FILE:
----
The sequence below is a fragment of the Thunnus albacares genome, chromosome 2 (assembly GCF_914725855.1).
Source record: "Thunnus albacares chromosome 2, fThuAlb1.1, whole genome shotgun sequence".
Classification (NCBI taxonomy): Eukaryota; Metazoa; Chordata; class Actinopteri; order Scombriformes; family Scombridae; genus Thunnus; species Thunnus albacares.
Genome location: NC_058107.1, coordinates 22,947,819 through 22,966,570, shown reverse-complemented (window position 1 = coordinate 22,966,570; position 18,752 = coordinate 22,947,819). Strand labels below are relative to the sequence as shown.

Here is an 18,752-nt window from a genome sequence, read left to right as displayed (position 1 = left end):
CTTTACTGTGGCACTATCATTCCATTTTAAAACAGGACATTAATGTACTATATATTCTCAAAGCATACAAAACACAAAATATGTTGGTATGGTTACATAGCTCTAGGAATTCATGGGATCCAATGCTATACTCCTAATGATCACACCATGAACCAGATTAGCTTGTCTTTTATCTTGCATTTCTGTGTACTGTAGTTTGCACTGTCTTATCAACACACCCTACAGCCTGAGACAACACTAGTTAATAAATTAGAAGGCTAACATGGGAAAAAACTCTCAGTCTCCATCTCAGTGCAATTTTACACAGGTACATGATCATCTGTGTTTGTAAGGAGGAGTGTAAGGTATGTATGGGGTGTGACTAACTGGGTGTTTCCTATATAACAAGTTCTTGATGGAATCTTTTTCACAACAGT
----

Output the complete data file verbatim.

The sequence below is a fragment of the Thunnus albacares genome, chromosome 2 (assembly GCF_914725855.1).
Source record: "Thunnus albacares chromosome 2, fThuAlb1.1, whole genome shotgun sequence".
Classification (NCBI taxonomy): Eukaryota; Metazoa; Chordata; class Actinopteri; order Scombriformes; family Scombridae; genus Thunnus; species Thunnus albacares.
Genome location: NC_058107.1, coordinates 22,947,819 through 22,966,570, shown reverse-complemented (window position 1 = coordinate 22,966,570; position 18,752 = coordinate 22,947,819). Strand labels below are relative to the sequence as shown.

Here is an 18,752-nt window from a genome sequence, read left to right as displayed (position 1 = left end):
CTTTACTGTGGCACTATCATTCCATTTTAAAACAGGACATTAATGTACTATATATTCTCAAAGCATACAAAACACAAAATATGTTGGTATGGTTACATAGCTCTAGGAATTCATGGGATCCAATGCTATACTCCTAATGATCACACCATGAACCAGATTAGCTTGTCTTTTATCTTGCATTTCTGTGTACTGTAGTTTGCACTGTCTTATCAACACACCCTACAGCCTGAGACAACACTAGTTAATAAATTAGAAGGCTAACATGGGAAAAAACTCTCAGTCTCCATCTCAGTGCAATTTTACACAGGTACATGATCATCTGTGTTTGTAAGGAGGAGTGTAAGGTATGTATGGGGTGTGACTAACTGGGTGTTTCCTATATAACAAGTTCTTGATGGAATCTTTTTCACAACAGT